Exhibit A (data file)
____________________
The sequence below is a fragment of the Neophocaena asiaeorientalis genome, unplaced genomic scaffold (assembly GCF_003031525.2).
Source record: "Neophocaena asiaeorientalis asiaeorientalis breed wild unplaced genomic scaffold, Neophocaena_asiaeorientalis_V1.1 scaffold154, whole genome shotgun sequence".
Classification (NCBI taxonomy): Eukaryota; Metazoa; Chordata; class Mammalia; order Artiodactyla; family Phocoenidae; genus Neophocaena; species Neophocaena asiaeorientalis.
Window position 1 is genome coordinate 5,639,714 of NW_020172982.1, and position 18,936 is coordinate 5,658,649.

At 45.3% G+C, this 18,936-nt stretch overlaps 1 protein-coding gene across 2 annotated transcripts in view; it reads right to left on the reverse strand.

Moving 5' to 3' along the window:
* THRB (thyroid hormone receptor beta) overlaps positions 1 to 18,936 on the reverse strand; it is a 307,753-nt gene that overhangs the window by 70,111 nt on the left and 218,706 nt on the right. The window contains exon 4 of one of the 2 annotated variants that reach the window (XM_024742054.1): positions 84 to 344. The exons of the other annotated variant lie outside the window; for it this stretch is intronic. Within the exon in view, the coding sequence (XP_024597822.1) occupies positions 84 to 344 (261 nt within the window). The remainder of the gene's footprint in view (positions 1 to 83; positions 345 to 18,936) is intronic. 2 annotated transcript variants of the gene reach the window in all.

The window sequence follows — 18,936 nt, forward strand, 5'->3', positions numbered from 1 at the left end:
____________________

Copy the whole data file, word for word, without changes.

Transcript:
The sequence below is a fragment of the Neophocaena asiaeorientalis genome, unplaced genomic scaffold (assembly GCF_003031525.2).
Source record: "Neophocaena asiaeorientalis asiaeorientalis breed wild unplaced genomic scaffold, Neophocaena_asiaeorientalis_V1.1 scaffold154, whole genome shotgun sequence".
Classification (NCBI taxonomy): Eukaryota; Metazoa; Chordata; class Mammalia; order Artiodactyla; family Phocoenidae; genus Neophocaena; species Neophocaena asiaeorientalis.
Window position 1 is genome coordinate 5,639,714 of NW_020172982.1, and position 18,936 is coordinate 5,658,649.

At 45.3% G+C, this 18,936-nt stretch overlaps 1 protein-coding gene across 2 annotated transcripts in view; it reads right to left on the reverse strand.

Moving 5' to 3' along the window:
* THRB (thyroid hormone receptor beta) overlaps positions 1 to 18,936 on the reverse strand; it is a 307,753-nt gene that overhangs the window by 70,111 nt on the left and 218,706 nt on the right. The window contains exon 4 of one of the 2 annotated variants that reach the window (XM_024742054.1): positions 84 to 344. The exons of the other annotated variant lie outside the window; for it this stretch is intronic. Within the exon in view, the coding sequence (XP_024597822.1) occupies positions 84 to 344 (261 nt within the window). The remainder of the gene's footprint in view (positions 1 to 83; positions 345 to 18,936) is intronic. 2 annotated transcript variants of the gene reach the window in all.

The window sequence follows — 18,936 nt, forward strand, 5'->3', positions numbered from 1 at the left end: